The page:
What’s it like exploring Beijing when you don’t speak Chinese?
This is the question I answer the latest of my fun, tip-packed “Smash and Grab” travel and language videos, shot on my recent trip to China’s ancient capital. The link’s right at the bottom of this post.
In September I was in the lucky position of having some free time on my hands after a work trip to Singapore.
My sister and her family live in Beijing.
The opportunity to visit while I was “in the area” was too good to miss. (Well, Singapore to Beijing is actually a six-hour flight!)
In the video I explore traditional “sights”: the Forbidden City and Tiananmen Square slap bang in the middle of the city).
I visited the White Pagoda in Beihai Park, directly West of the Forbidden city.
Just north of the Forbidden City is the “Coal Hill” (in Jingshan Park) with great views down.
Further north, but still quite central are the Bell Tower and the Drum Tower.
Go a little further up and you come to the Lama Temple.
There are still traditional, one-storey “hutong” homes in alleyways both in the centre and just north of the Lama Temple.
Much further north you’ll find the Olympic Park with the famous “Bird’s Nest” stadium.
A number of touristy places were on my itinerary, such as the Agricultural Exhibition Centre in all its full decorated full “Stalin Baroque” and the main railway station.
I also spent my fair share of time in coffee shops in some of the numerous Westernised malls which have sprung up. They weren’t there on my previous visit, twenty years ago.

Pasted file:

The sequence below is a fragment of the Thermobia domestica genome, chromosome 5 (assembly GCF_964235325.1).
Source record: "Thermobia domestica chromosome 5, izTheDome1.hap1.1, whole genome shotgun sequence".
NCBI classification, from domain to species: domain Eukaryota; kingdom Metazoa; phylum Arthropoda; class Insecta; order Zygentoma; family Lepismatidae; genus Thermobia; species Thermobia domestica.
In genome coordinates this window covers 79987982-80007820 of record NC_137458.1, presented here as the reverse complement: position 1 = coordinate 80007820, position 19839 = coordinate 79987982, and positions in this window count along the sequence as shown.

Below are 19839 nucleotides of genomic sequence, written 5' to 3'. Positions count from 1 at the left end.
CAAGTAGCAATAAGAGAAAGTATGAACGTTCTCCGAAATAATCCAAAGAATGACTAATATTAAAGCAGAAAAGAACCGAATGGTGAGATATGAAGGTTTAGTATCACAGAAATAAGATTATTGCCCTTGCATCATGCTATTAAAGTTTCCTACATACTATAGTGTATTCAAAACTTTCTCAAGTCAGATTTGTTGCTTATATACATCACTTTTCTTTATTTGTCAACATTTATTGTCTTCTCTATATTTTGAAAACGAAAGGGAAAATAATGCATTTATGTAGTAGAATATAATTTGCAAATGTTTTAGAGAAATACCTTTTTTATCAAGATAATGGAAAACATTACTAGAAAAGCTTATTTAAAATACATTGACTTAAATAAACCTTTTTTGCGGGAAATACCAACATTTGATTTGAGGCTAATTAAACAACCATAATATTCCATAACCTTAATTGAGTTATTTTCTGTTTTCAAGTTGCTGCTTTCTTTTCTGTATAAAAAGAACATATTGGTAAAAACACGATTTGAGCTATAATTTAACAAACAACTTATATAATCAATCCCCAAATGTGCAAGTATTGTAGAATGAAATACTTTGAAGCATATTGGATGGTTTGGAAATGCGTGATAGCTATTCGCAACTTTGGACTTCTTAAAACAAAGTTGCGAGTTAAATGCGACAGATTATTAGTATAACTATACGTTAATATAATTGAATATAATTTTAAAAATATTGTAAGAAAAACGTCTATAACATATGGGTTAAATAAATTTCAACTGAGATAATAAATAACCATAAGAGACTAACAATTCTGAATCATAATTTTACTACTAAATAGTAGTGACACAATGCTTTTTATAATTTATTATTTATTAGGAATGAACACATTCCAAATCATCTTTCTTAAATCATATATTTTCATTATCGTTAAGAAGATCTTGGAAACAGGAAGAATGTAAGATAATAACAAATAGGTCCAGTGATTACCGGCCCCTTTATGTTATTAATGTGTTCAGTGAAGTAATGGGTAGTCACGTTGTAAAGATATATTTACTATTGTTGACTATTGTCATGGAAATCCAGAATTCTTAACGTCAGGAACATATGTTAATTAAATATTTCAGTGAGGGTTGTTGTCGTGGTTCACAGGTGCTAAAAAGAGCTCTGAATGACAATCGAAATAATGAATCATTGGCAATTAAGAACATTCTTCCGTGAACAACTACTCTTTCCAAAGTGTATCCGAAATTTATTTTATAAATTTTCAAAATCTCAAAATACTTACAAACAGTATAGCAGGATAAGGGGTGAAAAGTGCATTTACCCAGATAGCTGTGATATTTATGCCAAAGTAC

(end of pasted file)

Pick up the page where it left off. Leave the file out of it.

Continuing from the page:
As a non-Chinese speaker I found the metro and bus system easily enough to negotiate (tips in the vid). There are also lots of docking ports from which you can hire bikes.
My visit ended with a weekend outside the city to a “secret” location to explore a wilder section of the Great Wall.
September is a good time to visit for relatively good air quality. There was no sign of the infamous Beijing pollution. Prices were similar to in Britain and the city felt safe.
Needless to say, I’d love to learn Chinese at some point. In the meantime, how did I cope as someone who doesn’t speak Chinese and how would you?
Check out the video for the answers, plus other practical tips.
If you enjoy the video, don’t forget to “like” it on YouTube and subscribe to the Howtogetfluent Channel and keep an eye open for other “Smash and Grabs” soon (Hong Kong, Bratislava, Reykjavík).
Have you been to China? If so, how was it for you? Do you have travel and language experiences to share in the comments below?
If you have more questions, let me know below and I’ll try to answer them.
Now here’s that vid: